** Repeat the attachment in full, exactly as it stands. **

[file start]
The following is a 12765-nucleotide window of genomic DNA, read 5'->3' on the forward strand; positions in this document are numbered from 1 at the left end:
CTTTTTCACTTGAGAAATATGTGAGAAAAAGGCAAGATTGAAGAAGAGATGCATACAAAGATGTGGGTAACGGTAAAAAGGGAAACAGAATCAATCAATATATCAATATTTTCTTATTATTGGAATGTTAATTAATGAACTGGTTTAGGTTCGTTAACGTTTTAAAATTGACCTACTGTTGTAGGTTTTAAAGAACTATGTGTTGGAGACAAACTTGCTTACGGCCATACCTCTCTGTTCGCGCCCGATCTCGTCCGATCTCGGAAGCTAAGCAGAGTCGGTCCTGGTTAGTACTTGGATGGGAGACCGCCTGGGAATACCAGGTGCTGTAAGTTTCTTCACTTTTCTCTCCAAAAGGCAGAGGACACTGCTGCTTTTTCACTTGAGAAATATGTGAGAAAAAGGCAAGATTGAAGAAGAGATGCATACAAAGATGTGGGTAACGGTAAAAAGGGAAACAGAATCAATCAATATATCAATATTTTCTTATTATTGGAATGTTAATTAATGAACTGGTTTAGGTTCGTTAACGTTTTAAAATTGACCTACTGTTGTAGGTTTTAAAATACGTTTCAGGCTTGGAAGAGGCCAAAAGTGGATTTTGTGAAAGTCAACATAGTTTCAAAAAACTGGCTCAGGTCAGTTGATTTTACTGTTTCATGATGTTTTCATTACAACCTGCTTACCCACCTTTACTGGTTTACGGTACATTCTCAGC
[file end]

The following is a 12765-nucleotide window of genomic DNA, read 5'->3' on the forward strand; positions in this document are numbered from 1 at the left end:
CTTTTTCACTTGAGAAATATGTGAGAAAAAGGCAAGATTGAAGAAGAGATGCATACAAAGATGTGGGTAACGGTAAAAAGGGAAACAGAATCAATCAATATATCAATATTTTCTTATTATTGGAATGTTAATTAATGAACTGGTTTAGGTTCGTTAACGTTTTAAAATTGACCTACTGTTGTAGGTTTTAAAGAACTATGTGTTGGAGACAAACTTGCTTACGGCCATACCTCTCTGTTCGCGCCCGATCTCGTCCGATCTCGGAAGCTAAGCAGAGTCGGTCCTGGTTAGTACTTGGATGGGAGACCGCCTGGGAATACCAGGTGCTGTAAGTTTCTTCACTTTTCTCTCCAAAAGGCAGAGGACACTGCTGCTTTTTCACTTGAGAAATATGTGAGAAAAAGGCAAGATTGAAGAAGAGATGCATACAAAGATGTGGGTAACGGTAAAAAGGGAAACAGAATCAATCAATATATCAATATTTTCTTATTATTGGAATGTTAATTAATGAACTGGTTTAGGTTCGTTAACGTTTTAAAATTGACCTACTGTTGTAGGTTTTAAAATACGTTTCAGGCTTGGAAGAGGCCAAAAGTGGATTTTGTGAAAGTCAACATAGTTTCAAAAAACTGGCTCAGGTCAGTTGATTTTACTGTTTCATGATGTTTTCATTACAACCTGCTTACCCACCTTTACTGGTTTACGGTACATTCTCAGC